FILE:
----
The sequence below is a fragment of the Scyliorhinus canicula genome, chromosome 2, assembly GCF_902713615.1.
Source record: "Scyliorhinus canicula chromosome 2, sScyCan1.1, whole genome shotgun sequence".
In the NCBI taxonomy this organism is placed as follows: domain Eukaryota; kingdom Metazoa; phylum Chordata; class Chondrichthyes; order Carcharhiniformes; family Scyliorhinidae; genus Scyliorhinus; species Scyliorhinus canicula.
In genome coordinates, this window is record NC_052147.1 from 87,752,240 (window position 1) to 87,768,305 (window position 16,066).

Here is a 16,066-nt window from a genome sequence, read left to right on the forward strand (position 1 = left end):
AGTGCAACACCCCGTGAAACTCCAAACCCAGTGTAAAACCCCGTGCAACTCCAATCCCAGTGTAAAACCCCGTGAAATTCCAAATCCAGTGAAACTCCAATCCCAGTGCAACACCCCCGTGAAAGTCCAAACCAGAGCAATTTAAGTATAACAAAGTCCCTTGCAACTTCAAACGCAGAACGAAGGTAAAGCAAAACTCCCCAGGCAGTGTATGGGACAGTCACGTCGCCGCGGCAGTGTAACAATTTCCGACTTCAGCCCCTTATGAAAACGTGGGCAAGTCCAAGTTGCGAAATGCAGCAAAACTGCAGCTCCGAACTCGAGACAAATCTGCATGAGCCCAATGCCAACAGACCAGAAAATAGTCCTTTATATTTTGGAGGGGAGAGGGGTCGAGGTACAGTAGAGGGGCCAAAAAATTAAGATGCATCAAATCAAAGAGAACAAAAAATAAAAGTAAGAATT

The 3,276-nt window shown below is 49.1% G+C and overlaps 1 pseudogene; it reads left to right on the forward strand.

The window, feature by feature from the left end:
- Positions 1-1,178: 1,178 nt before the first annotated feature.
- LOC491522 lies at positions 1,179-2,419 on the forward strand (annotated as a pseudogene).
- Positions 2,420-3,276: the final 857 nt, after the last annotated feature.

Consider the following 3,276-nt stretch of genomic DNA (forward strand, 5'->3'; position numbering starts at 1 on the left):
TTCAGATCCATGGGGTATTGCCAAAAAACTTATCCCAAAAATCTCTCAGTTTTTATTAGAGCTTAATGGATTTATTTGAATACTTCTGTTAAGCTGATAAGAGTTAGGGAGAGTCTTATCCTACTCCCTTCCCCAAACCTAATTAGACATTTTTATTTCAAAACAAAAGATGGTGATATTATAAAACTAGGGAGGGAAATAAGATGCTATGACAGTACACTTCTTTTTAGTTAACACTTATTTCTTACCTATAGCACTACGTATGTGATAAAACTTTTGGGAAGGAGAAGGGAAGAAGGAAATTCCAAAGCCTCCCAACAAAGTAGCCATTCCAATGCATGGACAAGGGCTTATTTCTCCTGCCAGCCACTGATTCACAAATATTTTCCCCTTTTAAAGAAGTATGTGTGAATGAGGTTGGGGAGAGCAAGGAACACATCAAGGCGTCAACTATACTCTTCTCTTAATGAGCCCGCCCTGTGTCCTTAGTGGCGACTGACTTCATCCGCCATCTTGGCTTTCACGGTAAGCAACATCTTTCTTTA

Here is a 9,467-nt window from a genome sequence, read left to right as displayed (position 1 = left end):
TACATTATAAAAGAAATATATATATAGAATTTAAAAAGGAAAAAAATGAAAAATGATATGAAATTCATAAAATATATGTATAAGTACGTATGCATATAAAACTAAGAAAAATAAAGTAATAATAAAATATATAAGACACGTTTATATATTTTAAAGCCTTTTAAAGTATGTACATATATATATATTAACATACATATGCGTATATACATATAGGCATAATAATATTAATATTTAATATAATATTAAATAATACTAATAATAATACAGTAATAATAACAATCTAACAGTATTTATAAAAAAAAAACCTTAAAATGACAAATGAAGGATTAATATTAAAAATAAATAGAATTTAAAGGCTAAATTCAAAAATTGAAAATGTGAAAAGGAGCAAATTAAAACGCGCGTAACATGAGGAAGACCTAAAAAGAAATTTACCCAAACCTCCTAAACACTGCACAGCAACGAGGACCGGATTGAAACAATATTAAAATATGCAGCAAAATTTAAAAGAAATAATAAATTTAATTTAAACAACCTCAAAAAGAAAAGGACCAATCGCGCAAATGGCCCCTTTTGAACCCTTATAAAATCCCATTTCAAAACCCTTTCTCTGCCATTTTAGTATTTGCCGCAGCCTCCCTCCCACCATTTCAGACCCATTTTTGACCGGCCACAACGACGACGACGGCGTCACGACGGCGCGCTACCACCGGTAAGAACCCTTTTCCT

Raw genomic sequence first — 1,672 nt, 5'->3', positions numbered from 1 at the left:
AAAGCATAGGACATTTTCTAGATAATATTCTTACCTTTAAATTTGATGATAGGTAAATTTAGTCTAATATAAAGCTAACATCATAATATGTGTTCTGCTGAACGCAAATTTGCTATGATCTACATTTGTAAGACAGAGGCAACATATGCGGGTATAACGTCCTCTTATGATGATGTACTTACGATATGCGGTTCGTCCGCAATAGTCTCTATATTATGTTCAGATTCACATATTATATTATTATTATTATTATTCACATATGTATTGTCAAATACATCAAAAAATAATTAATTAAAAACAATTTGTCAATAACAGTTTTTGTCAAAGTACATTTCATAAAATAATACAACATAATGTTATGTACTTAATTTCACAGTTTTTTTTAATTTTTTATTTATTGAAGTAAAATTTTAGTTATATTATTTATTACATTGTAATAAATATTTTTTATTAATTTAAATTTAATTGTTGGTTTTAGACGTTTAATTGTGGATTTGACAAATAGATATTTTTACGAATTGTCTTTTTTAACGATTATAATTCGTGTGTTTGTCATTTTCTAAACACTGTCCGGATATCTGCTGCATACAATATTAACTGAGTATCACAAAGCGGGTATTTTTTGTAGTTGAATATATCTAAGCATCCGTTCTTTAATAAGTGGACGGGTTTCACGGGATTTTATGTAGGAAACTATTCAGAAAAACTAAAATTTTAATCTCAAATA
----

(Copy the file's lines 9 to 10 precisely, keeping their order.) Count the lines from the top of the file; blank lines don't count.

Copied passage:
- Positions 1-1,178: 1,178 nt before the first annotated feature.
- LOC491522 lies at positions 1,179-2,419 on the forward strand (annotated as a pseudogene).